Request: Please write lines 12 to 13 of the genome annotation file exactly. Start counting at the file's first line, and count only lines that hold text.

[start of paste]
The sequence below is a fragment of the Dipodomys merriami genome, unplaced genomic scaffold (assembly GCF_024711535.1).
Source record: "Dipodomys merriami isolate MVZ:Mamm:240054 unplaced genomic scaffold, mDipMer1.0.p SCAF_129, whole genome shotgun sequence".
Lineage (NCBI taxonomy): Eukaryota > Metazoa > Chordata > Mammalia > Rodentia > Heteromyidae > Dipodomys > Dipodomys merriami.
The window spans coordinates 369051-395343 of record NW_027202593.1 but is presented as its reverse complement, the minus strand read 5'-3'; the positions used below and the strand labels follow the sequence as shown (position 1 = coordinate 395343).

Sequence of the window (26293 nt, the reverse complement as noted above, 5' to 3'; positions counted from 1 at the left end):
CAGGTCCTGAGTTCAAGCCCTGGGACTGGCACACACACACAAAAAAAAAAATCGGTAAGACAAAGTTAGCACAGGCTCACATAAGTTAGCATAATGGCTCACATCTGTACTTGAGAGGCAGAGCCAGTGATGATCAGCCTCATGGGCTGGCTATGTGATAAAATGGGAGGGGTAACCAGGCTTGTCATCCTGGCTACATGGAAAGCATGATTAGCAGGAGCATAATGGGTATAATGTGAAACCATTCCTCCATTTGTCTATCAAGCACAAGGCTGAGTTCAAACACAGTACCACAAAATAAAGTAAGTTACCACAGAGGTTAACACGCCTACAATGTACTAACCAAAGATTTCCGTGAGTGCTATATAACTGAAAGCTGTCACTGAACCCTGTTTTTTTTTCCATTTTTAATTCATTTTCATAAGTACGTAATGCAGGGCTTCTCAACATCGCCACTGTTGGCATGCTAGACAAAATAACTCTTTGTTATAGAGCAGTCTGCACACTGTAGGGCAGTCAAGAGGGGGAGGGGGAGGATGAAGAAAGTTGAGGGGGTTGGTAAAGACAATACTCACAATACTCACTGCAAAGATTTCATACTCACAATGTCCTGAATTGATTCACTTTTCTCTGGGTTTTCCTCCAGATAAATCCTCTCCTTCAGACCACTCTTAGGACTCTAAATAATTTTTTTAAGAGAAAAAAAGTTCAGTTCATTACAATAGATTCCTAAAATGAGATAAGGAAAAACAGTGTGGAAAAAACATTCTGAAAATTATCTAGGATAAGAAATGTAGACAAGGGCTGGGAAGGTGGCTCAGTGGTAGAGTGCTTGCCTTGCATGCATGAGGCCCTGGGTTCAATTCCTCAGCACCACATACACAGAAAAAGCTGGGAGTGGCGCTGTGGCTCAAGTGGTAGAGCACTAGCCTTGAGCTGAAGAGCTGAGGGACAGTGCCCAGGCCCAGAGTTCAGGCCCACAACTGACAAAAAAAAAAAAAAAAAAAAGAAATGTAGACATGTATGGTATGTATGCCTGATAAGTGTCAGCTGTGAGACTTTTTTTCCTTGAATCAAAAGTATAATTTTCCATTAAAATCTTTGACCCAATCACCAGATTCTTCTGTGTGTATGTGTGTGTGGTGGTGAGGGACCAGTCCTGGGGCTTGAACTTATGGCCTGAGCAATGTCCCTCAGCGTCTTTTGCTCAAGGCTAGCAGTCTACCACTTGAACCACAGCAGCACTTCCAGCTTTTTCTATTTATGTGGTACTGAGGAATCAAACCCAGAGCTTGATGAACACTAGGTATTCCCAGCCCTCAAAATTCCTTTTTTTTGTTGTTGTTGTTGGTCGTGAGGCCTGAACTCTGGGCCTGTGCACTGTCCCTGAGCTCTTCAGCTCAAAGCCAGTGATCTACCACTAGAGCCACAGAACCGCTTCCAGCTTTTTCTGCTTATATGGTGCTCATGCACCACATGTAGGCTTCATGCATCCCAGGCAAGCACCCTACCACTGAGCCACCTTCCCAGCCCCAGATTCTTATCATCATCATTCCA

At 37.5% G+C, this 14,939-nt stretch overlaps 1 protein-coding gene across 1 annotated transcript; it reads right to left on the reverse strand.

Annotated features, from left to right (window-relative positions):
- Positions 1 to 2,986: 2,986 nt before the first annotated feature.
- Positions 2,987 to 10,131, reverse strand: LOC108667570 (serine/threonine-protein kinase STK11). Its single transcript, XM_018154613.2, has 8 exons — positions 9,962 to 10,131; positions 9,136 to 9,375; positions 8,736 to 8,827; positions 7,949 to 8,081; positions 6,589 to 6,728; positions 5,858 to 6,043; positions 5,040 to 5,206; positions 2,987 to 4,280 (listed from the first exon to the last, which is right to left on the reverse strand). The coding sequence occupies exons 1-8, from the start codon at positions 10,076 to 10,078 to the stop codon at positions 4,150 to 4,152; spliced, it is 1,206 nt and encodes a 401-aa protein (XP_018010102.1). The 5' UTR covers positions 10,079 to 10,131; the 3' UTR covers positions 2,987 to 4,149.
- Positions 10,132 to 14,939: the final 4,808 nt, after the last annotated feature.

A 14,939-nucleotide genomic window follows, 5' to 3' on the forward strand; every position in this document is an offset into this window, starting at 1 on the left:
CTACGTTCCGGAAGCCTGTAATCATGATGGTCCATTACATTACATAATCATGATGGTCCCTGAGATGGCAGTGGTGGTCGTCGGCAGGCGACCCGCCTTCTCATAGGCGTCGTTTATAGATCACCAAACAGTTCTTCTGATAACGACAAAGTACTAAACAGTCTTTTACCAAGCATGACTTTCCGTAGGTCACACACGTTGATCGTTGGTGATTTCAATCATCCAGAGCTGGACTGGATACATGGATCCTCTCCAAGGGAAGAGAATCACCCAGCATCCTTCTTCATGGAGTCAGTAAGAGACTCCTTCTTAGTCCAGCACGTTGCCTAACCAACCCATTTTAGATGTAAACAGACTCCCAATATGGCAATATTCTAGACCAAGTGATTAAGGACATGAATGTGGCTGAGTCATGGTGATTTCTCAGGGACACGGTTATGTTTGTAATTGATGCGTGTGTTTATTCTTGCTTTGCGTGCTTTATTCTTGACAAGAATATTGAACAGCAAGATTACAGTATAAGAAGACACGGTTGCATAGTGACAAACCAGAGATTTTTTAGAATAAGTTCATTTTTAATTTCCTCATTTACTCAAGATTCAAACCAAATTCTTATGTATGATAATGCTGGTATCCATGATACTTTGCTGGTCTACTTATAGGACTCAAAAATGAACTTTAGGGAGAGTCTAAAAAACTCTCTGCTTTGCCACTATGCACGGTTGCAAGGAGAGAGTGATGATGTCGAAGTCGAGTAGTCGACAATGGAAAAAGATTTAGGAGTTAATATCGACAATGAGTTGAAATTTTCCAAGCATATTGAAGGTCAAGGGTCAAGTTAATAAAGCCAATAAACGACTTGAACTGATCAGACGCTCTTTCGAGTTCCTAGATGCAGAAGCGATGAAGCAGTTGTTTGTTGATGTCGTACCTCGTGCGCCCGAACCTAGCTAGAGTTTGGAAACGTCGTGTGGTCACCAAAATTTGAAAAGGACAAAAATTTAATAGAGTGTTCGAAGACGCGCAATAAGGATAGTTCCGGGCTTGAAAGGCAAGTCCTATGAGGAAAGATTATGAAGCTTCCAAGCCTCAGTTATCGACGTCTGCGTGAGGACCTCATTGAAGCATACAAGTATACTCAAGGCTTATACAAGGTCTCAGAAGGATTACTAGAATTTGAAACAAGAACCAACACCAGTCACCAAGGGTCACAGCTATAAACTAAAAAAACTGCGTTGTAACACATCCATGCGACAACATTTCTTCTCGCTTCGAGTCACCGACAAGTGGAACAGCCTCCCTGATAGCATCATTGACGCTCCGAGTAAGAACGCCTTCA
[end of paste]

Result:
A 14,939-nucleotide genomic window follows, 5' to 3' on the forward strand; every position in this document is an offset into this window, starting at 1 on the left:
CTACGTTCCGGAAGCCTGTAATCATGATGGTCCATTACATTACATAATCATGATGGTCCCTGAGATGGCAGTGGTGGTCGTCGGCAGGCGACCCGCCTTCTCATAGGCGTCGTTTATAGATCACCAAACAGTTCTTCTGATAACGACAAAGTACTAAACAGTCTTTTACCAAGCATGACTTTCCGTAGGTCACACACGTTGATCGTTGGTGATTTCAATCATCCAGAGCTGGACTGGATACATGGATCCTCTCCAAGGGAAGAGAATCACCCAGCATCCTTCTTCATGGAGTCAGTAAGAGACTCCTTCTTAGTCCAGCACGTTGCCTAACCAACCCATTTTAGATGTAAACAGACTCCCAATATGGCAATATTCTAGACCAAGTGATTAAGGACATGAATGTGGCTGAGTCATGGTGATTTCTCAGGGACACGGTTATGTTTGTAATTGATGCGTGTGTTTATTCTTGCTTTGCGTGCTTTATTCTTGACAAGAATATTGAACAGCAAGATTACAGTATAAGAAGACACGGTTGCATAGTGACAAACCAGAGATTTTTTAGAATAAGTTCATTTTTAATTTCCTCATTTACTCAAGATTCAAACCAAATTCTTATGTATGATAATGCTGGTATCCATGATACTTTGCTGGTCTACTTATAGGACTCAAAAATGAACTTTAGGGAGAGTCTAAAAAACTCTCTGCTTTGCCACTATGCACGGTTGCAAGGAGAGAGTGATGATGTCGAAGTCGAGTAGTCGACAATGGAAAAAGATTTAGGAGTTAATATCGACAATGAGTTGAAATTTTCCAAGCATATTGAAGGTCAAGGGTCAAGTTAATAAAGCCAATAAACGACTTGAACTGATCAGACGCTCTTTCGAGTTCCTAGATGCAGAAGCGATGAAGCAGTTGTTTGTTGATGTCGTACCTCGTGCGCCCGAACCTAGCTAGAGTTTGGAAACGTCGTGTGGTCACCAAAATTTGAAAAGGACAAAAATTTAATAGAGTGTTCGAAGACGCGCAATAAGGATAGTTCCGGGCTTGAAAGGCAAGTCCTATGAGGAAAGATTATGAAGCTTCCAAGCCTCAGTTATCGACGTCTGCGTGAGGACCTCATTGAAGCATACAAGTATACTCAAGGCTTATACAAGGTCTCAGAAGGATTACTAGAATTTGAAACAAGAACCAACACCAGTCACCAAGGGTCACAGCTATAAACTAAAAAAACTGCGTTGTAACACATCCATGCGACAACATTTCTTCTCGCTTCGAGTCACCGACAAGTGGAACAGCCTCCCTGATAGCATCATTGACGCTCCGAGTAAGAACGCCTTCA